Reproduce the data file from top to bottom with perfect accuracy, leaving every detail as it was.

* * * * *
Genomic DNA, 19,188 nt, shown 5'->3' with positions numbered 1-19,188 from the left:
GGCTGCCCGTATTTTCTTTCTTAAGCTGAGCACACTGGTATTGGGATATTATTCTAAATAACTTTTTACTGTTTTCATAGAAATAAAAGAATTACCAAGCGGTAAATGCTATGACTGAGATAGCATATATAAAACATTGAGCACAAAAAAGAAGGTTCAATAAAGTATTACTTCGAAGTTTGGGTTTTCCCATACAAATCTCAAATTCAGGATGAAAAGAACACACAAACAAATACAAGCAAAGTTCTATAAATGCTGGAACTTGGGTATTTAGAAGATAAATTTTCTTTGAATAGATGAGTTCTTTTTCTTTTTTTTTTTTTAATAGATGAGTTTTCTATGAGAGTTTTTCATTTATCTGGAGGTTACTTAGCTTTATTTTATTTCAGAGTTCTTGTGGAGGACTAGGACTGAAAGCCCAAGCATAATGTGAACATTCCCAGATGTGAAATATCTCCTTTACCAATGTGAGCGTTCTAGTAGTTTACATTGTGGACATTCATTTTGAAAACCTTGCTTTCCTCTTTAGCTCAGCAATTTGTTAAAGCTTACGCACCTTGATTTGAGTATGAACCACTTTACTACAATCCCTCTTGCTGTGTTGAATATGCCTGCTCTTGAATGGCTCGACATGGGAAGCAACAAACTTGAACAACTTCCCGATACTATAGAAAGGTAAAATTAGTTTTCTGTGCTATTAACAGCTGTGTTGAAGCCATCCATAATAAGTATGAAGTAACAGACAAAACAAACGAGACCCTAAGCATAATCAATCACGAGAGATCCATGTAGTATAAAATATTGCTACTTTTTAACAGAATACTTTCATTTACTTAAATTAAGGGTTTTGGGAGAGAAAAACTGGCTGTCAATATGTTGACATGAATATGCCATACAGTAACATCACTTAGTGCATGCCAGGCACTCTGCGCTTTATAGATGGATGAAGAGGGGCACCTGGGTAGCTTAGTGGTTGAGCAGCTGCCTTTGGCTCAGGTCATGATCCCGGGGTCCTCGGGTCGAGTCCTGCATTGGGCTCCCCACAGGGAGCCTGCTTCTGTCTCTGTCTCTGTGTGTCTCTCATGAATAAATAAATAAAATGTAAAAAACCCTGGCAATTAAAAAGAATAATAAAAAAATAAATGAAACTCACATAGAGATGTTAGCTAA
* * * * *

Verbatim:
Genomic DNA, 19,188 nt, shown 5'->3' with positions numbered 1-19,188 from the left:
GGCTGCCCGTATTTTCTTTCTTAAGCTGAGCACACTGGTATTGGGATATTATTCTAAATAACTTTTTACTGTTTTCATAGAAATAAAAGAATTACCAAGCGGTAAATGCTATGACTGAGATAGCATATATAAAACATTGAGCACAAAAAAGAAGGTTCAATAAAGTATTACTTCGAAGTTTGGGTTTTCCCATACAAATCTCAAATTCAGGATGAAAAGAACACACAAACAAATACAAGCAAAGTTCTATAAATGCTGGAACTTGGGTATTTAGAAGATAAATTTTCTTTGAATAGATGAGTTCTTTTTCTTTTTTTTTTTTTAATAGATGAGTTTTCTATGAGAGTTTTTCATTTATCTGGAGGTTACTTAGCTTTATTTTATTTCAGAGTTCTTGTGGAGGACTAGGACTGAAAGCCCAAGCATAATGTGAACATTCCCAGATGTGAAATATCTCCTTTACCAATGTGAGCGTTCTAGTAGTTTACATTGTGGACATTCATTTTGAAAACCTTGCTTTCCTCTTTAGCTCAGCAATTTGTTAAAGCTTACGCACCTTGATTTGAGTATGAACCACTTTACTACAATCCCTCTTGCTGTGTTGAATATGCCTGCTCTTGAATGGCTCGACATGGGAAGCAACAAACTTGAACAACTTCCCGATACTATAGAAAGGTAAAATTAGTTTTCTGTGCTATTAACAGCTGTGTTGAAGCCATCCATAATAAGTATGAAGTAACAGACAAAACAAACGAGACCCTAAGCATAATCAATCACGAGAGATCCATGTAGTATAAAATATTGCTACTTTTTAACAGAATACTTTCATTTACTTAAATTAAGGGTTTTGGGAGAGAAAAACTGGCTGTCAATATGTTGACATGAATATGCCATACAGTAACATCACTTAGTGCATGCCAGGCACTCTGCGCTTTATAGATGGATGAAGAGGGGCACCTGGGTAGCTTAGTGGTTGAGCAGCTGCCTTTGGCTCAGGTCATGATCCCGGGGTCCTCGGGTCGAGTCCTGCATTGGGCTCCCCACAGGGAGCCTGCTTCTGTCTCTGTCTCTGTGTGTCTCTCATGAATAAATAAATAAAATGTAAAAAACCCTGGCAATTAAAAAGAATAATAAAAAAATAAATGAAACTCACATAGAGATGTTAGCTAA